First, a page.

The added complexity of being remote some days and in-person other days magnifies the need for students to identify the different ways each class handles work. Tracking assignments in a written planner allows students to keep all their assignments in one streamlined place and acts as a catchall, particularly when they have teachers who communicate in different ways.
Create bins for each learning scenario. Students spending part of the week at school and the other part at home are encountering a level of logistical complexity they’ve probably never seen before. Having a place to store supplies for each learning scenario (to be quickly swapped out as needed) helps students feel a sense of autonomy. Label one bin for in-person learning (maybe that one has the backpack and related supplies) and another for remote learning. No need for duplicate supplies — just encourage students to ask themselves, “So tomorrow I am at school. Is everything I need in this bin?”
Provide time, structure and support. “Children spend a lot of time, normally, in a classroom with a teacher who’s really encouraging them about their learning and how they’re growing and changing educationally and academically,” says Martha Herndon, head of school at Capitol Hill Learning Group, a private school in Northeast Washington where registered home-schoolers can come three days a week for in-person classroom learning and then spend two days at home working with their parents. In a hybrid system, teachers may not have the same time or resources to support students as fully as they had in the before times (even with the best of intentions and efforts!). So, even as parents and caregivers are able to step back in comparison with remote-learning efforts, they may still need to provide increased levels of support, both in terms of motivation and organization. It may mean finding a few additional resources related to what students are learning, Herndon explains, and then asking open-ended questions to help them think through topics in a different way. Figure out what your child can do on their own and when they’ll need you or another caring adult close at hand — in person or virtually.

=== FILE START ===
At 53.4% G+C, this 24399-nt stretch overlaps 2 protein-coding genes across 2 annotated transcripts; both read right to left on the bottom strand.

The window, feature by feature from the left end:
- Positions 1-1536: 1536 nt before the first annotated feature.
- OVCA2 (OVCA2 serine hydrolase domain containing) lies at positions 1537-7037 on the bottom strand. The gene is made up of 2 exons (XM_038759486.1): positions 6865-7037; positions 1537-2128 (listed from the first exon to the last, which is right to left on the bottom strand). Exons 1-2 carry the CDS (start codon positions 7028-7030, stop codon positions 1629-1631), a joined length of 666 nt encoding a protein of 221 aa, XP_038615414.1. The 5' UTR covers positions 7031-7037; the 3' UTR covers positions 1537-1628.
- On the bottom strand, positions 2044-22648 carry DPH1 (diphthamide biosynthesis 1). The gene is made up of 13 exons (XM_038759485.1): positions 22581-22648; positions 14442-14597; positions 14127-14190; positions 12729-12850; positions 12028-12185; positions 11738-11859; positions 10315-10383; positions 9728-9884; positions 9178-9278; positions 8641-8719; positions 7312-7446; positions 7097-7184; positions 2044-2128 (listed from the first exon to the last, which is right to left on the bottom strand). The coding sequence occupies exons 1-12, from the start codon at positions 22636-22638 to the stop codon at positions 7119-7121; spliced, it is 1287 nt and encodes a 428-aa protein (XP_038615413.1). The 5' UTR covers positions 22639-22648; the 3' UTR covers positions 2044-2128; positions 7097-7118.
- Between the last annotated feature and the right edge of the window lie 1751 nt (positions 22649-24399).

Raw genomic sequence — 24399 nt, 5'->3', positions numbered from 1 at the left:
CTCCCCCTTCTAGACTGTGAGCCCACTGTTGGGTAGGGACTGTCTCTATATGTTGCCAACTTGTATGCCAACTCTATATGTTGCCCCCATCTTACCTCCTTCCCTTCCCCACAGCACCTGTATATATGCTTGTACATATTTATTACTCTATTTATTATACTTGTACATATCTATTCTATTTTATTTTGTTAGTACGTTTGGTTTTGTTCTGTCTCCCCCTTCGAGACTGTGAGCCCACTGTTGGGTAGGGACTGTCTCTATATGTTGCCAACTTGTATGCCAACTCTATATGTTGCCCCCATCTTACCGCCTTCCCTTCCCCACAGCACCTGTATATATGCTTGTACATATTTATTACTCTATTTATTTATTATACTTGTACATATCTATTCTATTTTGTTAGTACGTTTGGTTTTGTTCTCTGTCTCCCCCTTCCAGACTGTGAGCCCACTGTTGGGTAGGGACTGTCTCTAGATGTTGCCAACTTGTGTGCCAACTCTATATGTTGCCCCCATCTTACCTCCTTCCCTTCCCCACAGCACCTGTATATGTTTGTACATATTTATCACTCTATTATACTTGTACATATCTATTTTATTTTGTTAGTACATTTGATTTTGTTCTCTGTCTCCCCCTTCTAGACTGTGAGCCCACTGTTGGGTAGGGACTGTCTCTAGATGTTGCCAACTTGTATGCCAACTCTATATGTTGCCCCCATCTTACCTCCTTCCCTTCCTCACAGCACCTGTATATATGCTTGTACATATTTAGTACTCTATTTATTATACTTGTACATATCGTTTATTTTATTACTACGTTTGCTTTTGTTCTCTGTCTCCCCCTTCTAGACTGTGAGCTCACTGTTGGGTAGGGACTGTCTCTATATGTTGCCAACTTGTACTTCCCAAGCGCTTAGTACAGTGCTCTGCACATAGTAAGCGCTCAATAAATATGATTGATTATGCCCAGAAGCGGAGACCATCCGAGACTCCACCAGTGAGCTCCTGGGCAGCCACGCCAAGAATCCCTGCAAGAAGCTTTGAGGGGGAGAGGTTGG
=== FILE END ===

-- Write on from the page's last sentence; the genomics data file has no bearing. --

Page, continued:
Whatever you’re able to manage — taking time to talk your child through their to-do list, watching as they track down all their assignments from online learning portals and write them down in a planner, or sitting with them as they virtually submit the work — remember that consistency is key. There are sure to be more bumps in the road before schools return to any semblance of “normal,” but with patience, structure and support, we have the opportunity to provide a grounding force to help kids negotiate this time, and, quite possibly, learn more than imagined.
Ana Homayoun is an educational consultant and author of three books, including “Social Media Wellness: Helping Tweens and Teens Thrive in an Unbalanced Digital World.” Learn more about her at anahomayoun.com or follow her on Twitter at @anahomayoun.